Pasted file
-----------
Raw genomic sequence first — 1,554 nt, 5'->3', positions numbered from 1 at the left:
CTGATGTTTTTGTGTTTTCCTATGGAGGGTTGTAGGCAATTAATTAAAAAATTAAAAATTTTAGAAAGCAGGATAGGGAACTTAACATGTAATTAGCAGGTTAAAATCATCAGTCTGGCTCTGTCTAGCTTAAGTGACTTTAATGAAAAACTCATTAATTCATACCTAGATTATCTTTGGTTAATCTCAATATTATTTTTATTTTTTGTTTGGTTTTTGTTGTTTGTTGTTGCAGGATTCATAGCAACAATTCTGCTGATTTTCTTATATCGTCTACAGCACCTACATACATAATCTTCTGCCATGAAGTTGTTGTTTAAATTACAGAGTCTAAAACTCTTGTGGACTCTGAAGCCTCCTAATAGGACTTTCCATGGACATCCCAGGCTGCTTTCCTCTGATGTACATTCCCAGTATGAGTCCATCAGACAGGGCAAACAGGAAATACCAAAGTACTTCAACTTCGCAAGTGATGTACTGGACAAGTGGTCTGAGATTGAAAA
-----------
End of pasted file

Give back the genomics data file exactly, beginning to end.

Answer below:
Raw genomic sequence first — 1,554 nt, 5'->3', positions numbered from 1 at the left:
CTGATGTTTTTGTGTTTTCCTATGGAGGGTTGTAGGCAATTAATTAAAAAATTAAAAATTTTAGAAAGCAGGATAGGGAACTTAACATGTAATTAGCAGGTTAAAATCATCAGTCTGGCTCTGTCTAGCTTAAGTGACTTTAATGAAAAACTCATTAATTCATACCTAGATTATCTTTGGTTAATCTCAATATTATTTTTATTTTTTGTTTGGTTTTTGTTGTTTGTTGTTGCAGGATTCATAGCAACAATTCTGCTGATTTTCTTATATCGTCTACAGCACCTACATACATAATCTTCTGCCATGAAGTTGTTGTTTAAATTACAGAGTCTAAAACTCTTGTGGACTCTGAAGCCTCCTAATAGGACTTTCCATGGACATCCCAGGCTGCTTTCCTCTGATGTACATTCCCAGTATGAGTCCATCAGACAGGGCAAACAGGAAATACCAAAGTACTTCAACTTCGCAAGTGATGTACTGGACAAGTGGTCTGAGATTGAAAA